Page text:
• My traveling companion, David, and I stand gawking in the terminal, trying to figure out which way to the departure area. Two Emirates baggage handlers show up, grab our bags, and instruct us to follow them. They proceed to plow through the crowd, cut to the front of the baggage screening line, throw the existing bags off of the conveyer belt and insert our bags. Next, they push their way to the ticket counter and get us checked into our flight. I tip the guy $10, figuring it's money well-spent. His reply? "What about for my partner?" I'm tempted to suggest he share the $10 but decide this is not the time to cheap out. Best $10—no, make that $20—I've ever spent.
  • Another tip: for $10 each we get to stay in a sort of "Red Carpet Club" and wait for our flight. For the price of admission we get all the water, tea and juice we can drink. Oh, and free Wi-Fi. In keeping with the Wi-Fi network security practices we observed all week, the Wi-Fi password—naturally—is 123456789.
  • David, former Marine, spots the defense contractors in the VIP Lounge.  Two of them can stay, but the one that looks like he carries the weapons is asked to leave. Ohhh-K!

Back in Dubai, headed to SFO. Welcome to the middle seat. 15 hours of opera, old Disney movies, Dubai tourist videos, and Bruce Springsteen's entire music collection. None of that matters—I'm on my way home.

   


Product Managers on the Road, “DC Dysfunction” Edition

For your viewing pleasure, here are some notes from my visit to Washington, DC during the last days of the US Government shutdown. I was out to meet with one of our larger customers, a group of sixteen agricultural research centers, to talk about a plan to migrate their messaging and other services to Office 365. As has become my custom, I took the opportunity to line up some informal visits with a couple of other customers. And, as luck would have it, I was asked by another customer if there was any way I could pay them a visit in Boston (Watertown, to be exact; across the street from my first MIT residence.) Since I was going to be in Washington, I arranged to leave one day early and head to Boston for a visit.  Herewith, the details...

Monday

I wake up at 3:00 AM, after falling asleep in the chair watching TV. Since the car will be picking me up for the drive to the airport at a little after 5:00 AM, and since I haven't packed, I decide to pack before I go to bed. Good call—efficient and focused.

Hit the Town Car, asleep almost immediately. Next thing I know, we're exiting the freeway for SFO.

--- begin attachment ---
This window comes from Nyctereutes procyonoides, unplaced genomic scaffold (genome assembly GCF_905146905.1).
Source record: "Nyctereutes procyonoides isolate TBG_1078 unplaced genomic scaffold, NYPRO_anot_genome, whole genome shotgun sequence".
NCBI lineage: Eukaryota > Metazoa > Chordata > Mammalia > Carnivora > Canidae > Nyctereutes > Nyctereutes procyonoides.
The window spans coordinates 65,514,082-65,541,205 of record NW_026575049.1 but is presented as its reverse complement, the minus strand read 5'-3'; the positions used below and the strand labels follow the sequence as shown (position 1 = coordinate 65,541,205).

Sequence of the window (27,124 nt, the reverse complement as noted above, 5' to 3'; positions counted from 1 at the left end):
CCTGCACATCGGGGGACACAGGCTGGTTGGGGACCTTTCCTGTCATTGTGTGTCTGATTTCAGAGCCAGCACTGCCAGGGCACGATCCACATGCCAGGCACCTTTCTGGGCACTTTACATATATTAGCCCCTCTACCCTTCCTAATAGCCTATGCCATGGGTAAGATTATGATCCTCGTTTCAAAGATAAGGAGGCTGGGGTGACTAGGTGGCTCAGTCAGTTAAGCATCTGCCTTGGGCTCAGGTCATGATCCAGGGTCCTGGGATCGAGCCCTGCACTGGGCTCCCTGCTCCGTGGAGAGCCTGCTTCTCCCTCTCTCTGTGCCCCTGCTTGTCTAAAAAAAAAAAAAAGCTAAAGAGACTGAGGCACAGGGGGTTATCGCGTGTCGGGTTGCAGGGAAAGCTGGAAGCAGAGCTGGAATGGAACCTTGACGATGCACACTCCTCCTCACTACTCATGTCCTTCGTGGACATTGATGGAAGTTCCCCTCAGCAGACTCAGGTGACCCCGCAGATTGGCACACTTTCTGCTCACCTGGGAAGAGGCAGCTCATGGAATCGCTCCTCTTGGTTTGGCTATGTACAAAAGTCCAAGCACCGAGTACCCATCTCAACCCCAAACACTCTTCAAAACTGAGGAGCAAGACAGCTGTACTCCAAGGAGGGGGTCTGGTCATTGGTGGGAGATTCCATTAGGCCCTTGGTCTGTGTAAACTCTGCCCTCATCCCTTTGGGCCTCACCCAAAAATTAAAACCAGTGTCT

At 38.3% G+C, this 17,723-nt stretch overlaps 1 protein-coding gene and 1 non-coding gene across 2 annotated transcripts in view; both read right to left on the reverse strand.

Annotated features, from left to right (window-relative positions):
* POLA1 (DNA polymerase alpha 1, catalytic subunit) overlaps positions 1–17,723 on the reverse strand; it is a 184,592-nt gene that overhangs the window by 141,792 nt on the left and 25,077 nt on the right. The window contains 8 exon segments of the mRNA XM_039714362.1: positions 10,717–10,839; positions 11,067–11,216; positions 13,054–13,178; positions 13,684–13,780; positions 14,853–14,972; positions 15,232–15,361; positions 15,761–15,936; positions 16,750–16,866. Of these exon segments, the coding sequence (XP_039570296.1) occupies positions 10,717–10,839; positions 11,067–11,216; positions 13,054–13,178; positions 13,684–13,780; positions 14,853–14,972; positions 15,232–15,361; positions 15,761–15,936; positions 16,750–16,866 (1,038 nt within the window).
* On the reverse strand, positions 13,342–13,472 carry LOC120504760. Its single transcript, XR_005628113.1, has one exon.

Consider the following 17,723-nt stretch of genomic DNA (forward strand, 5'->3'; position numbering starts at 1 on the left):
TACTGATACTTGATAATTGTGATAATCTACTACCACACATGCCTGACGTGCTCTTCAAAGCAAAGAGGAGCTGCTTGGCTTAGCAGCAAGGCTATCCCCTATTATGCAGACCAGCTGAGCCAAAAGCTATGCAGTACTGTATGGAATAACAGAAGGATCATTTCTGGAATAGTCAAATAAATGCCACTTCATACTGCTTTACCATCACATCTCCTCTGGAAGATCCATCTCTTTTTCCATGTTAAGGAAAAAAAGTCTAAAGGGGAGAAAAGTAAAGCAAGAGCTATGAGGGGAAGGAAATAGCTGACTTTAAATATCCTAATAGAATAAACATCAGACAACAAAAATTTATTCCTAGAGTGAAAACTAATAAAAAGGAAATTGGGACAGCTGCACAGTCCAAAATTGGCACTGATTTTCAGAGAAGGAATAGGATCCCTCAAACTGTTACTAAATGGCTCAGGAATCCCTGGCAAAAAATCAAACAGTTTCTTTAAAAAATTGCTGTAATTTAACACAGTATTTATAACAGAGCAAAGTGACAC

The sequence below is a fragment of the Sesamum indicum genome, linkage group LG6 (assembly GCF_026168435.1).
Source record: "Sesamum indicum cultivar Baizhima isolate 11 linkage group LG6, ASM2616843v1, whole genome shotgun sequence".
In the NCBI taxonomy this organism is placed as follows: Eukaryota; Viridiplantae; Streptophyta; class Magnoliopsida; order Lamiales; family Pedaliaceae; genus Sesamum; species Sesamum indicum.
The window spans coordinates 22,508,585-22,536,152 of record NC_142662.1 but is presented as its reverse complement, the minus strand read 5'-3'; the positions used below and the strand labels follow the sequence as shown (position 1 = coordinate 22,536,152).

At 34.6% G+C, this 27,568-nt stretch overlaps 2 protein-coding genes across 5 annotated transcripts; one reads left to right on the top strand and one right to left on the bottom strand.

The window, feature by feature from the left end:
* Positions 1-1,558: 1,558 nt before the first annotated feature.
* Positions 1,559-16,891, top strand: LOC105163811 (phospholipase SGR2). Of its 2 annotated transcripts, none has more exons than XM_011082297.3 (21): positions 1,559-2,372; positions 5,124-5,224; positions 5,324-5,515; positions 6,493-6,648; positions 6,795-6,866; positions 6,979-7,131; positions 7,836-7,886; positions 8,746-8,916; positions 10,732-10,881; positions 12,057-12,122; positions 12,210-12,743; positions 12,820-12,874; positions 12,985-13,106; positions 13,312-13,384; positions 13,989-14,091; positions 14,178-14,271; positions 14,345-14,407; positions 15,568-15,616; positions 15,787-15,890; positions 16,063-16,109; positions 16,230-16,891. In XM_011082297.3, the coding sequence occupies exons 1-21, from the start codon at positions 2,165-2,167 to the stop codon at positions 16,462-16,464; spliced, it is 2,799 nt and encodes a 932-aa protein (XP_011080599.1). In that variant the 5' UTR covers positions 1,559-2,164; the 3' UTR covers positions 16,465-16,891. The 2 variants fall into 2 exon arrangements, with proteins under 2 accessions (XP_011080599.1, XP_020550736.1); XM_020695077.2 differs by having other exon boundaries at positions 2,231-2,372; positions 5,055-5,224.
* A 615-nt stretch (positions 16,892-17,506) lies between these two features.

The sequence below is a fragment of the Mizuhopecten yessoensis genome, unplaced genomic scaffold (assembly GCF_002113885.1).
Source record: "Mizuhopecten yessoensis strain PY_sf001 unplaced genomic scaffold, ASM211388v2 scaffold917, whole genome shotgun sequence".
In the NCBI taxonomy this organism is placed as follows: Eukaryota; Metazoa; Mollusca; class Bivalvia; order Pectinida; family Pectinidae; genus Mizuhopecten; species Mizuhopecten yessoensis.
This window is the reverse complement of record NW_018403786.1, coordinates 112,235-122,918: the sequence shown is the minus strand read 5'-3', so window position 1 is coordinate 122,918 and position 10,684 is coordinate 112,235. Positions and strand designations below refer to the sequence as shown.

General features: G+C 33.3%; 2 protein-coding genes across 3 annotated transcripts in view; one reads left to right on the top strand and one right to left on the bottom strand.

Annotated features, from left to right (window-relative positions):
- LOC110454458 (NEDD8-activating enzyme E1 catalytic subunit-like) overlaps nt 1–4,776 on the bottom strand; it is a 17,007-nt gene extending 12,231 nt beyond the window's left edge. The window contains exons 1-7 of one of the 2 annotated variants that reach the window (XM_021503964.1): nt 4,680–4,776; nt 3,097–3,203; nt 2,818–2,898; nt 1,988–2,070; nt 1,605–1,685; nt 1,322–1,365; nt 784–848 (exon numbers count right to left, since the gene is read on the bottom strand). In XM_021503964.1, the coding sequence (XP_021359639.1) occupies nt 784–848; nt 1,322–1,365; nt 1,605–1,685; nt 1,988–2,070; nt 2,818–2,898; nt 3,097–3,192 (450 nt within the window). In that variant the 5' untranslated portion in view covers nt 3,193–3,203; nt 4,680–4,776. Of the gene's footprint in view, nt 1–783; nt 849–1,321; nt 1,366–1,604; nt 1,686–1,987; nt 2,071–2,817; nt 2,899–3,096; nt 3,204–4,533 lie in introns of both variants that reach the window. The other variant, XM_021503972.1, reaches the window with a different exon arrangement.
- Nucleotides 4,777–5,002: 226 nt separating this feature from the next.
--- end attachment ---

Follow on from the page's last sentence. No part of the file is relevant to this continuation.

During the flight to Washington I have a brief panic attack. Did I actually pack my suitcase? Or did I just pull it out of the closet and load it into the Town Car, empty?

Landing in Dulles.  Since I'm wearing a backpack for my carry-on, I nearly walk out of terminal without my suitcase. I have that groggy feeling you get when you take a midnight flight somewhere—except I didn't.

Brian and I meet for beers at the Black Rooster. The weather is quite nice, so we sit outside and catch up. Brian wants to take me to his latest find, a small Thai restaurant near his house. After taking some time to get there, we realize why they never answered the phone when he called to make a reservation: they're closed Mondays. Oh well.

Instead, we go to dinner at his new favorite Ethiopian restaurant, Zenebech Injera. The food is good and surprisingly cheap for Washington. We splurge and order a bottle of their best Yellow Tail wine.

I'm always surprised at how many homeless people I see on the streets.

Tuesday

Today is meeting day. I've got customer meetings about every two hours. With meeting over-run's and factoring in transportation between visits, the result is a series of meetings from 11 AM to 6 PM, without a break.

Brian and I catch up for dinner again, and I get to see his (new) office. From there, we walk past the White House. In the (officially closed) federal park across street, Brian points out the lady that's been protesting for the last 15+ years. Apparently if she doesn't abandon her post, the park police (when they're working) leave her alone.

IMG_0202

DC Shutdown Humor: Someone put "Sorry, We're Closed" stickers over the monument icons on this Metro subway map